Mike Rutherford, 68, co-founded Genesis in 1967 and remained a member of the band until its final tour in 2007. He formed Mike and the Mechanics in 1985.
What was your childhood or earliest ambition?
I had no ambitions until The Beatles came out when I was at prep school. There was a sound, something going on there, and I wanted to be part of it.
Private school or state school? University or straight into work?
I had a happy time at prep school on the Wirral in Cheshire. Charterhouse was not so good. I caught a weird moment of disruption in the English establishment, a wave of change. A lot of boys ran away. I was beaten a lot and thrown out after O-levels. Being involved in the band with Tony Banks and Peter Gabriel kept me sane.
Who was or still is your mentor?
I haven’t got a personal mentor. My father was much older, born in 1906. He was a wonderful man but we couldn’t talk — there was little communication. Musically, The Beatles had to be the most important: the goals they set, it’ll never happen again to that level. What they produced was something I aspired to.
How physically fit are you?
I was a very keen polo player for 25 years. Nothing can compare to that adrenalin. Now I cycle.
Ambition or talent: which matters more to success?
You need ambition and you need talent — but you also need timing and luck, which you can’t control.
How politically committed are you?
Right now, I’m disappointed in the entire system. It’s like a bizarre joke.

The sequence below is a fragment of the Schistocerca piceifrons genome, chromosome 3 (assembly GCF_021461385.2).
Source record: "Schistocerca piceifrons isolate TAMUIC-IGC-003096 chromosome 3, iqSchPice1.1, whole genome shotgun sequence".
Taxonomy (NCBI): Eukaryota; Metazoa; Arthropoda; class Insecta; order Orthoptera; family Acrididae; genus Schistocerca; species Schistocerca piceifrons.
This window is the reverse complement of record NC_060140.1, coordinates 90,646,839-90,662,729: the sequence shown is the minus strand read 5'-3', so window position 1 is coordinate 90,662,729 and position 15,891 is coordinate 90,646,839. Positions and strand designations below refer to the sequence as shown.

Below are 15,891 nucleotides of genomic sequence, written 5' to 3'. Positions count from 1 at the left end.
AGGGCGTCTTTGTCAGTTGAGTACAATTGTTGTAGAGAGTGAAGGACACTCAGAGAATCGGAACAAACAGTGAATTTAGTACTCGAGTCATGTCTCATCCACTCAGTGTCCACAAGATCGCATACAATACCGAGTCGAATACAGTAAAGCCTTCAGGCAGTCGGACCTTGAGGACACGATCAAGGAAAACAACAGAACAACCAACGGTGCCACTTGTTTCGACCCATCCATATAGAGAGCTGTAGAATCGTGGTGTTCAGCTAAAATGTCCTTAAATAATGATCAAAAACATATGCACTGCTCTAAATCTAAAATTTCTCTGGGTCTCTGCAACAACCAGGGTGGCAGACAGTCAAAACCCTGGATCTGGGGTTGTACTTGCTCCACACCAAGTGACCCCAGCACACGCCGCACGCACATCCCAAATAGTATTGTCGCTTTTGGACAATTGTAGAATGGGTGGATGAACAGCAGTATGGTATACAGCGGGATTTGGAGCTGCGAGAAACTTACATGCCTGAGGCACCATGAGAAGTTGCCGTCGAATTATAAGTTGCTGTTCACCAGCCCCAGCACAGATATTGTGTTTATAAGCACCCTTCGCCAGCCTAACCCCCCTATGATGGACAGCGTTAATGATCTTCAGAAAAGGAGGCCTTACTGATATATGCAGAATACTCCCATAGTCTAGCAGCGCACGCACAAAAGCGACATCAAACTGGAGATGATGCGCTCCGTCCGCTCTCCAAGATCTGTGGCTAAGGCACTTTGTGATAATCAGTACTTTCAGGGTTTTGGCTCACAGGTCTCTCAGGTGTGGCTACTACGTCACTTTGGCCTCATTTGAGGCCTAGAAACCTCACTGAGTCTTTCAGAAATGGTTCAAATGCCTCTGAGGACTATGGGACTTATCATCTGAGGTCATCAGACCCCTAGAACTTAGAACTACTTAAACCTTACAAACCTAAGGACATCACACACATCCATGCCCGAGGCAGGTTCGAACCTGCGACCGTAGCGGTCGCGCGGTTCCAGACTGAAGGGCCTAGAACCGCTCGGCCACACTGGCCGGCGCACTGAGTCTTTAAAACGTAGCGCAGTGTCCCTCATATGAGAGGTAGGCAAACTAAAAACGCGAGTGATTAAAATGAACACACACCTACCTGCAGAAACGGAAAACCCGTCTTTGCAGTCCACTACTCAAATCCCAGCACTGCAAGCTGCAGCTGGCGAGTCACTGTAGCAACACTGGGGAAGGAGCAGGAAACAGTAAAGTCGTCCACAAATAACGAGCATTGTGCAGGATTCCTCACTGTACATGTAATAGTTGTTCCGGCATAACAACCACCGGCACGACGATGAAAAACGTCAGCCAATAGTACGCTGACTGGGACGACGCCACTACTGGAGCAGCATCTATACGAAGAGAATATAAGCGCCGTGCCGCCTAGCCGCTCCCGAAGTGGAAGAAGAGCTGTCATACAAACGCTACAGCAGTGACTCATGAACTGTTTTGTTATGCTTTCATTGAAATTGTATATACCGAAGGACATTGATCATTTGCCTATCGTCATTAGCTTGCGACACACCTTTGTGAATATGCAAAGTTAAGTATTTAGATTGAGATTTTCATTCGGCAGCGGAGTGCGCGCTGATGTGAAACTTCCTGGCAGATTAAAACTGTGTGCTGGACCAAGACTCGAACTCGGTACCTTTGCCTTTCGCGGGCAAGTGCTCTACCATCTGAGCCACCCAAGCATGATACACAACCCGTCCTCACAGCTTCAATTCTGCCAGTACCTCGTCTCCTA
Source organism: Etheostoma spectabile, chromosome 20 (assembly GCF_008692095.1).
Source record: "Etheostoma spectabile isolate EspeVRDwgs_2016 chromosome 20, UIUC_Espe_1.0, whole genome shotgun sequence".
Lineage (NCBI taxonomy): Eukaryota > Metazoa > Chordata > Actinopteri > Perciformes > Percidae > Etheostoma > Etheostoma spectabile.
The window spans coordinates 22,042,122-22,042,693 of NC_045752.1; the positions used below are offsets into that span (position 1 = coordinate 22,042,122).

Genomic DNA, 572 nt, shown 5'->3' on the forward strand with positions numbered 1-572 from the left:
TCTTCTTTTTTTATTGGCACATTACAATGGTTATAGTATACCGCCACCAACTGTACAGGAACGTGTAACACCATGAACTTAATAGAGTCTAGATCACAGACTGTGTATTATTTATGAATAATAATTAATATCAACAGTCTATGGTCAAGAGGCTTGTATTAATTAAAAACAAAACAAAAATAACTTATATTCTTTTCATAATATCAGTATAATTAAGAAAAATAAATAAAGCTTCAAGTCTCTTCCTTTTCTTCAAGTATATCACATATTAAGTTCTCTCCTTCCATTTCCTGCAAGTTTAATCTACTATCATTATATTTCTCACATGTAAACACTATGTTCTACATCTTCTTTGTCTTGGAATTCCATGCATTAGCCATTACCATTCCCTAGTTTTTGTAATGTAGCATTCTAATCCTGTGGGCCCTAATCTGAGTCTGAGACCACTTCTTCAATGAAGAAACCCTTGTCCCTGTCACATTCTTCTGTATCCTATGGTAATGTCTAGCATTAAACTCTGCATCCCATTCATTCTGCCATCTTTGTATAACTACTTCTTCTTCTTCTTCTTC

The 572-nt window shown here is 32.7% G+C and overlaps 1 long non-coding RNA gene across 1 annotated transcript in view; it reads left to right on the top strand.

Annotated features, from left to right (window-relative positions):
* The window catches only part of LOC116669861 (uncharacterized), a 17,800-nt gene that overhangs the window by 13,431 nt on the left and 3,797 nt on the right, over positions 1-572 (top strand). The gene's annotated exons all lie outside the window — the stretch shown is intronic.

What would you like to own that you don’t currently possess?
I’d like to be able to fly. Nothing else could give me that kind of freedom. And one of those incredibly expensive road bikes that cost a fortune and weigh less than my phone. I could afford one, but I don’t deserve it.
What’s your biggest extravagance?
It’s definitely been polo. The plus is that my two sons play and my wife plays a bit. I had this wonderful sharing of a sport that is so exciting. It really was an extravagance — but the memories make the extravagance more bearable.
In what place are you happiest?
With my wife, wherever we are. It’s about the person, not the place. We are 43 years married.
What ambitions do you still have?
To play an impressive round at the Dunhill pro-am golf tournament.
What drives you on?
In terms of work, purely to prove to myself that I can still do it, that I’m good at it, that I can still write music that people want to hear.
What is the greatest achievement of your life so far?
My family: three great children, and four grandchildren. That supersedes work.
What do you find most irritating in other people?
Lying. People who lie and won’t admit they’ve lied. It’s fundamentally unsettling.
If your 20-year-old self could see you now, what would he think?
He’d be completely unable to believe what’s happened in terms of work and the success that’s come to him. When you’re 20, the future is about three years ahead. The future then was to play the Marquee Club or maybe to do a show in America. Travelling the world was way beyond that ambition.
Which object that you’ve lost do you wish you still had?
I had a wonderful white Gibson SG guitar, which I used on quite a few records — you can see it in videos. It went walkabout — whether someone borrowed it or took it, I don’t know. It was a lovely guitar, unique.
What is the greatest challenge of our time?
Dealing with new technology and communication. You can communicate with anyone, round the world, all the time. The problem is that no one’s in the now — in the place where they are. We can’t stop progress, but we need to learn to deal with it.
Do you believe in an afterlife?
If you had to rate your satisfaction with your life so far, out of 10, what would you score?
Ten. The other day someone said to me, "Is your glass half full or half empty?" I said, "My glass is up to the brim." The past 50 years have been an amazing journey. I feel very lucky.
"Out of the Blue" by Mike and the Mechanics is out now, mikeandthemechanics.com
© FT, by Hester Lacey